Every month, we’ll get to know one of the Student Tech Leads!

Erina Horikawa

Class of 2024/Tri-Cities


When I believed in Santa Claus, I asked for wings (like bird wings ) for Christmas one year so I could fly. I remember planning out how to fly places without being seen. I was sad when I didn’t get them, but I think I got over it pretty quick because I got something else I wanted.

What’s your pre-med school technology background?

My background is pretty basic—I knew enough to be efficient through undergrad. (Yay, Google docs!) I used statistical programs like Mathematica and SEER stats, as well as iMovie and Final Cut Pro (I’ve been getting into video and photo editing apps on my phone). I also helped my family with a lot of basic computer stuff, setting up Wi-Fi, etc.

What’s your favorite app? 

It’s a tie between Complete Anatomy (formerly 3D4Medical) and Notability. I used to use OneNote, but I enjoy the user-friendliness of Notability. Also, I found 3D4Medical Complete Anatomy to be quite helpful for anatomy lab.

What’s the best part about being a Student Tech Lead? 

I enjoy supporting faculty during lectures and helping lectures run smoothly. I also realized that I don’t have to be a computer guru to be a student tech lead—I didn’t previously apply for similar positions because I thought I wasn’t “techy” enough. This isn’t true: I’ve learned that the desire to help is enough, and you can always learn new things!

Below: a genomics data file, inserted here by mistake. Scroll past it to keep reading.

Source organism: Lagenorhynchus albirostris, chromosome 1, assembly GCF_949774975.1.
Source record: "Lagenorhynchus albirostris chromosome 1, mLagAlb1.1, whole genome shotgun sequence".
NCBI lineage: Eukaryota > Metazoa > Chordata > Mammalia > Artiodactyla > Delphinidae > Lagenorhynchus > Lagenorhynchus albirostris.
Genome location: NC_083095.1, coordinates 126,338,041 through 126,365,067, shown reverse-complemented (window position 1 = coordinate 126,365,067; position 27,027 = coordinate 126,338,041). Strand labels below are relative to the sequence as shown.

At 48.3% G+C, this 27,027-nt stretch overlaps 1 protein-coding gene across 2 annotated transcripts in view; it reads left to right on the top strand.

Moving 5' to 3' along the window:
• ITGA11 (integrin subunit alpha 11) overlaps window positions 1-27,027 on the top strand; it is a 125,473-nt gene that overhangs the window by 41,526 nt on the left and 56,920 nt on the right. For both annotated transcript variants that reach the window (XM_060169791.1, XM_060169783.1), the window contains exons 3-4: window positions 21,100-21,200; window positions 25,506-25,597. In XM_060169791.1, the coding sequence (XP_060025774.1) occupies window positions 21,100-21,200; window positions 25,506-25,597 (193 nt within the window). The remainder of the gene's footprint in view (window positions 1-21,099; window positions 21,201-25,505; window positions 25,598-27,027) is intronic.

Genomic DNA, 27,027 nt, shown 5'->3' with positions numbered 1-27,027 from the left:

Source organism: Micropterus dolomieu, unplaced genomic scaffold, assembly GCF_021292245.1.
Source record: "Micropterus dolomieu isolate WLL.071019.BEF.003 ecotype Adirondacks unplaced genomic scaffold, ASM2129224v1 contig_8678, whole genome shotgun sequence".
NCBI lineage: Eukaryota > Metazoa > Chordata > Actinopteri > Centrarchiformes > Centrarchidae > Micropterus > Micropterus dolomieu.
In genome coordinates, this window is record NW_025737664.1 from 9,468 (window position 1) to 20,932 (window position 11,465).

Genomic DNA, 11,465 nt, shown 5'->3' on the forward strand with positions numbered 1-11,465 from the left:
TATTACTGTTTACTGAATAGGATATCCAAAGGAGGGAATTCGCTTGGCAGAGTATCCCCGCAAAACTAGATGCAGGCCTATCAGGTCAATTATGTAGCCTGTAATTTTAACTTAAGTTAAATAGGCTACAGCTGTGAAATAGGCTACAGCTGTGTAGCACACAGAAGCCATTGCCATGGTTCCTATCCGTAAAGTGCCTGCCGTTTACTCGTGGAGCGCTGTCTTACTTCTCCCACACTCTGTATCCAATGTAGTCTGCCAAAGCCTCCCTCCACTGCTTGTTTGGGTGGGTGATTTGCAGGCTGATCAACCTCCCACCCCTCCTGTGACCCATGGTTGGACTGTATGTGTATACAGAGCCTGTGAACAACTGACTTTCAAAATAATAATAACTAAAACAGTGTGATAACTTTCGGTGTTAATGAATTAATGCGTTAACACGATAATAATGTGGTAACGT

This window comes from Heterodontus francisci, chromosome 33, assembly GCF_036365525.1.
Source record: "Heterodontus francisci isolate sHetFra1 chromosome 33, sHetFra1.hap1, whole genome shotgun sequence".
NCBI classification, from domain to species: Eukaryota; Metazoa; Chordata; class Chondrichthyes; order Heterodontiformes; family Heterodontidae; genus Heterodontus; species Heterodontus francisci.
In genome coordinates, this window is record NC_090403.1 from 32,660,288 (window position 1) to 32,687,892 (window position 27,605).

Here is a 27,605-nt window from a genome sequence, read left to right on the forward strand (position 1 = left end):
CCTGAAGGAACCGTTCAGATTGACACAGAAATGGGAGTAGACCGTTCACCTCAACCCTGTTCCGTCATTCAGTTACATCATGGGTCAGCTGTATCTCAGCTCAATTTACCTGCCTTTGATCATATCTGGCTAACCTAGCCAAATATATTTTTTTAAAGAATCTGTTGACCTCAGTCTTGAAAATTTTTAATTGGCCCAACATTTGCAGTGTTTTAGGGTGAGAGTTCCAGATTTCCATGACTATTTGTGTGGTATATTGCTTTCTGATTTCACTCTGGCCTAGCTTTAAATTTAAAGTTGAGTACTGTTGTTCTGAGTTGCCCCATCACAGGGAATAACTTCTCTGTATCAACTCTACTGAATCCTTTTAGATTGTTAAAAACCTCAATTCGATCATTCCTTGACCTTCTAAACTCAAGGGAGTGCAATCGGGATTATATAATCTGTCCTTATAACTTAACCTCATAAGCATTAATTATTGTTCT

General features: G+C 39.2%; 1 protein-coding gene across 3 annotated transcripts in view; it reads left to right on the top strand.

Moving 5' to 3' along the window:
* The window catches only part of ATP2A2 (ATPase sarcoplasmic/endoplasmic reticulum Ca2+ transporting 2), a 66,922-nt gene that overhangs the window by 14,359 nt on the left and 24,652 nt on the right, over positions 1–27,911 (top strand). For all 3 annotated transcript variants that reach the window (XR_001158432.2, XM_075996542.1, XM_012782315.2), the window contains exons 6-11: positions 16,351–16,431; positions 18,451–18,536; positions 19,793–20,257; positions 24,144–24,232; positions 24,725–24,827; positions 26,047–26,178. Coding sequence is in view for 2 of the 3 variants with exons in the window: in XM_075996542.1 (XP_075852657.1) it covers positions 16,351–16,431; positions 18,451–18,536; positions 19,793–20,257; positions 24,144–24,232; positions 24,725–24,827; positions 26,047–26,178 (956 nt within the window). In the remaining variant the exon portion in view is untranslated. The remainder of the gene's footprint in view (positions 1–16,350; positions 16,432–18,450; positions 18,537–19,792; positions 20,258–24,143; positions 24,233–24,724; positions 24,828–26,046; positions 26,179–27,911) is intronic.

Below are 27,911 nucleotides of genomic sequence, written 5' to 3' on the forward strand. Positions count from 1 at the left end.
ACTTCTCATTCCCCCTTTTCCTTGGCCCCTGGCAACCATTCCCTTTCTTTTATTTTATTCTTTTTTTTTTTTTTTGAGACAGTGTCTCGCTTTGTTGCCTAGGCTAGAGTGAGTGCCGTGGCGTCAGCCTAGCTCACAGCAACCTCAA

How do you plan to incorporate technology into your practice as a physician? 

My partner is a software engineer who works for a company that’s developing an app to digitize the mini-mental status exam. This data also can be used to track efficacy of treatment or for research. I’m sure there are many other things in medicine that is starting to become digitized. If funding allows I would love to have these kinds of gadgets in practice!

More practically, I would like to learn as much as I can about how electronic medical records can be used most efficiently in practice. I think it’s possible to make EMRs work more to our advantage.

Aside from technology, what do you nerd out over? 

Public transportation systems in different cities. I was born and raised in the Tokyo area, so I never had to use a car. I love navigating Seattle-area transportation. I’m so excited that they’re expanding the light rail! I pity America for not having a more expansive rail system—just IMAGINE taking a bullet train from New York to Seattle!

What is your number 1 tech tip for med students or faculty?

Explore and try new things. I feel a lot of tech problems can be solved by trial and error. And even if something goes wrong, there’s always a way to fix it. I also think asking for help is equally as important.

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